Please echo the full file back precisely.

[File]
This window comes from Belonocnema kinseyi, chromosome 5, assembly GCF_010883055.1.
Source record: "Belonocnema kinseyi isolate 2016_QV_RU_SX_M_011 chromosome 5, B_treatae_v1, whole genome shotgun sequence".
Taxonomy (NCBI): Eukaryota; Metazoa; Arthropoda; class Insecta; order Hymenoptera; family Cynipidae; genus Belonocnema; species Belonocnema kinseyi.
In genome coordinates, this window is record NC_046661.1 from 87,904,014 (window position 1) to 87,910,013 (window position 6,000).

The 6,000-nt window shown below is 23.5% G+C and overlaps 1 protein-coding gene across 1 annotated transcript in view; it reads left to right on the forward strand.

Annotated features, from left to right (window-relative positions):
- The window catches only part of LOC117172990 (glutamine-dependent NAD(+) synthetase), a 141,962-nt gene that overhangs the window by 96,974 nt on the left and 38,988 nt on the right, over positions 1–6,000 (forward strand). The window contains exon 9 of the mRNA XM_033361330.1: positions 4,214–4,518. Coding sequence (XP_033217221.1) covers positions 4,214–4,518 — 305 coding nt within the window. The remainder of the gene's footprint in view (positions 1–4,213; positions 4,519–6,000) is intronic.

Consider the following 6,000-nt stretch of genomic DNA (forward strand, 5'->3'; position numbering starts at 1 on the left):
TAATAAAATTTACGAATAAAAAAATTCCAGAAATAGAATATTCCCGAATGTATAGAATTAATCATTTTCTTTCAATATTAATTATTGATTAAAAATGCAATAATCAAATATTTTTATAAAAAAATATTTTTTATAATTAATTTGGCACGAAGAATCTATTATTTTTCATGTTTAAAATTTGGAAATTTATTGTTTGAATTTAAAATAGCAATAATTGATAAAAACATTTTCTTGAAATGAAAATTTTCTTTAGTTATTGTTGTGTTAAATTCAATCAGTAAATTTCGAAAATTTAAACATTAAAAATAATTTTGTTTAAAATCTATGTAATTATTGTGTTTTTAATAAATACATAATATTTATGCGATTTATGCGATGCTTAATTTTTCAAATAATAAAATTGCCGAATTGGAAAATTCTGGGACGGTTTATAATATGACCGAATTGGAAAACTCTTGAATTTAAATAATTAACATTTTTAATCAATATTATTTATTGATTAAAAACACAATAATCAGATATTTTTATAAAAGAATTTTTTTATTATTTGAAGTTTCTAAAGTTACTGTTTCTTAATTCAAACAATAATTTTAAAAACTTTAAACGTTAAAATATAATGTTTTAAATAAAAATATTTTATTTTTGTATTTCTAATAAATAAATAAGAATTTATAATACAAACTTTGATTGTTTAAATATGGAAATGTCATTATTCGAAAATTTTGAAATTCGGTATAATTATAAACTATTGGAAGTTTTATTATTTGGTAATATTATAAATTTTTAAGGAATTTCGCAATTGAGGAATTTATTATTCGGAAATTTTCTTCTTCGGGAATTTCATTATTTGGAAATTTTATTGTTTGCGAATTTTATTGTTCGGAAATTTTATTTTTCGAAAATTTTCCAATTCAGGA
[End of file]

This window comes from Belonocnema kinseyi, chromosome 5, assembly GCF_010883055.1.
Source record: "Belonocnema kinseyi isolate 2016_QV_RU_SX_M_011 chromosome 5, B_treatae_v1, whole genome shotgun sequence".
Taxonomy (NCBI): Eukaryota; Metazoa; Arthropoda; class Insecta; order Hymenoptera; family Cynipidae; genus Belonocnema; species Belonocnema kinseyi.
In genome coordinates, this window is record NC_046661.1 from 87,904,014 (window position 1) to 87,910,013 (window position 6,000).

The 6,000-nt window shown below is 23.5% G+C and overlaps 1 protein-coding gene across 1 annotated transcript in view; it reads left to right on the forward strand.

Annotated features, from left to right (window-relative positions):
- The window catches only part of LOC117172990 (glutamine-dependent NAD(+) synthetase), a 141,962-nt gene that overhangs the window by 96,974 nt on the left and 38,988 nt on the right, over positions 1–6,000 (forward strand). The window contains exon 9 of the mRNA XM_033361330.1: positions 4,214–4,518. Coding sequence (XP_033217221.1) covers positions 4,214–4,518 — 305 coding nt within the window. The remainder of the gene's footprint in view (positions 1–4,213; positions 4,519–6,000) is intronic.

Consider the following 6,000-nt stretch of genomic DNA (forward strand, 5'->3'; position numbering starts at 1 on the left):
TAATAAAATTTACGAATAAAAAAATTCCAGAAATAGAATATTCCCGAATGTATAGAATTAATCATTTTCTTTCAATATTAATTATTGATTAAAAATGCAATAATCAAATATTTTTATAAAAAAATATTTTTTATAATTAATTTGGCACGAAGAATCTATTATTTTTCATGTTTAAAATTTGGAAATTTATTGTTTGAATTTAAAATAGCAATAATTGATAAAAACATTTTCTTGAAATGAAAATTTTCTTTAGTTATTGTTGTGTTAAATTCAATCAGTAAATTTCGAAAATTTAAACATTAAAAATAATTTTGTTTAAAATCTATGTAATTATTGTGTTTTTAATAAATACATAATATTTATGCGATTTATGCGATGCTTAATTTTTCAAATAATAAAATTGCCGAATTGGAAAATTCTGGGACGGTTTATAATATGACCGAATTGGAAAACTCTTGAATTTAAATAATTAACATTTTTAATCAATATTATTTATTGATTAAAAACACAATAATCAGATATTTTTATAAAAGAATTTTTTTATTATTTGAAGTTTCTAAAGTTACTGTTTCTTAATTCAAACAATAATTTTAAAAACTTTAAACGTTAAAATATAATGTTTTAAATAAAAATATTTTATTTTTGTATTTCTAATAAATAAATAAGAATTTATAATACAAACTTTGATTGTTTAAATATGGAAATGTCATTATTCGAAAATTTTGAAATTCGGTATAATTATAAACTATTGGAAGTTTTATTATTTGGTAATATTATAAATTTTTAAGGAATTTCGCAATTGAGGAATTTATTATTCGGAAATTTTCTTCTTCGGGAATTTCATTATTTGGAAATTTTATTGTTTGCGAATTTTATTGTTCGGAAATTTTATTTTTCGAAAATTTTCCAATTCAGGA